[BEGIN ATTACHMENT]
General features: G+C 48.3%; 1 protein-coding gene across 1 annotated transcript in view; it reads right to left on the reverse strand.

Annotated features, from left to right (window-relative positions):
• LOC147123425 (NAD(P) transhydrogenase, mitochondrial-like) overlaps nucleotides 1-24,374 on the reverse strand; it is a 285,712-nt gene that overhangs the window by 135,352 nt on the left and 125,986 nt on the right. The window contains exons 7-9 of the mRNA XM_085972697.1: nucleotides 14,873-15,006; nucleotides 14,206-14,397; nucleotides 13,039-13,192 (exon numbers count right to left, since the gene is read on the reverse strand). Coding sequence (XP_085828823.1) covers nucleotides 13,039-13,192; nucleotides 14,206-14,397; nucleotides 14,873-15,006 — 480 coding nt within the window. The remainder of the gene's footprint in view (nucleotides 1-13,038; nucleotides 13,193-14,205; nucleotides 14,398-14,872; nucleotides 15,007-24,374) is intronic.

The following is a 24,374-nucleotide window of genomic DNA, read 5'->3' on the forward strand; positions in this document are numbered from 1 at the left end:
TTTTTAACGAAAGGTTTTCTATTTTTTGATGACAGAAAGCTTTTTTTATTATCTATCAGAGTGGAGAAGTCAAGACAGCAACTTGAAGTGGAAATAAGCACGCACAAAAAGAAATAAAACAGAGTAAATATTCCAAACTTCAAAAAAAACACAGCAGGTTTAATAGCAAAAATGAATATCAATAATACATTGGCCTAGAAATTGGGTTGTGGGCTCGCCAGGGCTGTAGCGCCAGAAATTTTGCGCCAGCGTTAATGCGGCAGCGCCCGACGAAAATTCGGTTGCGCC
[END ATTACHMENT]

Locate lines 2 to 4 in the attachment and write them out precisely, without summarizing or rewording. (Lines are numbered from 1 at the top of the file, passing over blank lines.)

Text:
Annotated features, from left to right (window-relative positions):
• LOC147123425 (NAD(P) transhydrogenase, mitochondrial-like) overlaps nucleotides 1-24,374 on the reverse strand; it is a 285,712-nt gene that overhangs the window by 135,352 nt on the left and 125,986 nt on the right. The window contains exons 7-9 of the mRNA XM_085972697.1: nucleotides 14,873-15,006; nucleotides 14,206-14,397; nucleotides 13,039-13,192 (exon numbers count right to left, since the gene is read on the reverse strand). Coding sequence (XP_085828823.1) covers nucleotides 13,039-13,192; nucleotides 14,206-14,397; nucleotides 14,873-15,006 — 480 coding nt within the window. The remainder of the gene's footprint in view (nucleotides 1-13,038; nucleotides 13,193-14,205; nucleotides 14,398-14,872; nucleotides 15,007-24,374) is intronic.

The following is a 24,374-nucleotide window of genomic DNA, read 5'->3' on the forward strand; positions in this document are numbered from 1 at the left end: